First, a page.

young girl?” Mrs. Dinsmore's laugh rippled delightedly on the air.
“I did. Oh, I'm used to bargaining,” he rejoined, proudly. “I always
could make the other fellow see what he'd lose by refusing my offers.
And I got her to take the matter under consideration. I heard somewhere
that she was interested in some philanthropy. Well, money comes in
handy in charity.” He grinned broadly at Mrs. Dinsmore.
At that moment her protege was extremely distasteful to the lady.
But she was a philosopher where marriage was concerned, and she
whole-heartedly hoped that her cousin Millicent would not dally too
long with her opportunity and allow the matrimonial prize to escape.
She was sincerely fond of Millicent, and desired for her the best
things in the world. She sometimes said so with touching earnestness.
“She told me”—Mr. Brockton stumbled slightly—“that there wasn't
any one else.”
“There isn't. She has her train—she's enormously admired—but there
is no one in whom she is sentimentally interested. And Aunt Jessie says
it was so all the time they were in Europe.”
“Wasn't there ever?” he demanded.
“My dear Mr. Brockton, Millicent is twenty-nine, as you reminded
her, and she's a normal woman! Of course there have been some ones—her
music-master at fourteen, I dare say, and an actor at sixteen, and a
young curate at eighteen—oh, of course I'm jesting. But I suppose she
was somewhat like other girls. She was engaged at nineteen—and he must
have been quite twenty-three! No, I should dismiss all jealousy of her
past if I were you.”
Mrs. Dinsmore wondered suddenly if she had been wise, after all, to
admit that widely known fact.
“Oh yes, a bread-and-butter engagement. My uncle was notoriously
inadequate in all practical affairs; he was a scholar and something of
a recluse and the most charming gentleman I ever saw, but a child in
worldly matters,—a child! It ended, you see.”
“How did it end?”
“Oh, poor Will Hayter died.”
“Five or six years.”
“Well, I'm not afraid of dead men.” Brockton laughed in relief. Mrs.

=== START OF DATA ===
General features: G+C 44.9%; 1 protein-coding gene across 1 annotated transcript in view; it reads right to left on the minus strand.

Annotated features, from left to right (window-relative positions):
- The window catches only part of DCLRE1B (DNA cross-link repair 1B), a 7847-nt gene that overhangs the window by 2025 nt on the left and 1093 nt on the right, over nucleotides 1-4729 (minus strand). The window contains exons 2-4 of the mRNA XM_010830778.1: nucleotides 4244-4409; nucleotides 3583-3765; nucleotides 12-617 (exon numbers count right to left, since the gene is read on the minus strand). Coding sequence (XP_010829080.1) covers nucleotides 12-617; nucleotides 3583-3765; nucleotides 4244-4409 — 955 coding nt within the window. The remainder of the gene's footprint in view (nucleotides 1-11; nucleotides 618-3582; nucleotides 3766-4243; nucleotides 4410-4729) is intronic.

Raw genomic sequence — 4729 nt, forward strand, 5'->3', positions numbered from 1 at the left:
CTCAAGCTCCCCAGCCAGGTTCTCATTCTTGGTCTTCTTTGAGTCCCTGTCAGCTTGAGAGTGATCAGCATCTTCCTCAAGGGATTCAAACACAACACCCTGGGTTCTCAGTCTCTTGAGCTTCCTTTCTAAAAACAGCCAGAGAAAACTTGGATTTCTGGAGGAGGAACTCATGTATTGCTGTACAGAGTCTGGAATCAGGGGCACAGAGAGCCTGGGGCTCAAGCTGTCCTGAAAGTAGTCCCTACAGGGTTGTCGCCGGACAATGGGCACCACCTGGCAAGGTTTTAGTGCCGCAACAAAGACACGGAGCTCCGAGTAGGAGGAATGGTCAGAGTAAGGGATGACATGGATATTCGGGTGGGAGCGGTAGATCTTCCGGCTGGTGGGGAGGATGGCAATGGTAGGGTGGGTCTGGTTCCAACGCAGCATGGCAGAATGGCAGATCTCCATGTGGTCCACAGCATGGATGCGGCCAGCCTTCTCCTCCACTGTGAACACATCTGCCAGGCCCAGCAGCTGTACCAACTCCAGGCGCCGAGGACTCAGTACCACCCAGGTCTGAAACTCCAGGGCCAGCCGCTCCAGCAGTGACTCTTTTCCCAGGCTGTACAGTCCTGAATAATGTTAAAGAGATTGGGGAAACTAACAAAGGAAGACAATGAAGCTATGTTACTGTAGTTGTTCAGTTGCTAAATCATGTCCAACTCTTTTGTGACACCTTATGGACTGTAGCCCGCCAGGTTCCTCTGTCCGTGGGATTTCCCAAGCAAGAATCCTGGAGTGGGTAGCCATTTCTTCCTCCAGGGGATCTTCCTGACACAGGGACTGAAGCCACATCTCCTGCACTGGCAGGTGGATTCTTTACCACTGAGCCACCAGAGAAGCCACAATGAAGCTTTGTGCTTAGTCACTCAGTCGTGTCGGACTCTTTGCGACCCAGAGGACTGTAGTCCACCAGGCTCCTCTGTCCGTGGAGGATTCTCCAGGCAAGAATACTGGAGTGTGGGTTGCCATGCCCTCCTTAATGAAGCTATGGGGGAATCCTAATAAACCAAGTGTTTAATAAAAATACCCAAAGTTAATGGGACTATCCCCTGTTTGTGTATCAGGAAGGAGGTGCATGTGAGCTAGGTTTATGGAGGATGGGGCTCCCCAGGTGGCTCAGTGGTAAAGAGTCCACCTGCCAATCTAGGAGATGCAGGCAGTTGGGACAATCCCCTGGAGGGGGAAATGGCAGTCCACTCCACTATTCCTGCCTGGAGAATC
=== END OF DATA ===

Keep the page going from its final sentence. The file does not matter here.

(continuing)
Dinsmore did not point out to him from her more subtle knowledge that
constancy to the unchanging dead is sometimes easier than constancy to
the variable living. She was only too glad to have the inevitable
disclosure made lightly and the truth dismissed without frightening off
the desirable suitor. “And certainly Miss Harned don't look as if, as
“Any irremediable grief were gnawing at her damask cheeks?—”
“What's this about damask cheeks?” The question came along with a
swirl of skirts from the great hall. “Cousin Anna, don't hate me for
keeping you so long. Mr. Brockton, I owe you a thousand apologies.”
Some of those who admitted Millicent Harned's charm declared that it
lay in her voice. Always there sounded through its music the note of
eagerness, with eagerness's underlying hint of pathos. Her tones were
like her face, her motions, herself. Impulse, merriment, yearning, and
the shadow of melancholy dwelt in her eyes and shaped her lips to
sensitive curves. She was tall, and her motions were of a spontaneous
grace, swifter and more changeful than most women's.
“You have been a disgracefully long time, Millicent,” her cousin
answered her apology. “But”—she looked at the beautifully gowned
figure, the lovely, imaginative face, thereby, like a good showman,
calling Mr. Brockton's attention to them—“we'll forgive you.”
“Oh, it wasn't primping that kept me. I stopped for a few minutes at
the schoolroom door. Poor Lena! She seemed to be feeling the
responsibilities of erudition terribly this morning. She showed me her
botany slides with such an air! Do you know what genus has the
“No, I don't,” said Anna, shortly. “And Lena's growing up a perfect
young prig. I'll have to change governesses. Heaven knows what I'll
draw next time! The last one had charm, but no learning, and mighty
little intelligence. This one has no manner at all, and is of
encyclopaedic information. A daughter's a terrible responsibility.”
“Isn't she?” Millicent's tone was one of affectionate raillery as
she gathered her draperies about her in the automobile. The notion of
Anna's responsibilities amused her; Anna was so untouched by them—as
smooth-skinned, as slim and vivacious, as the forty-year-old mother of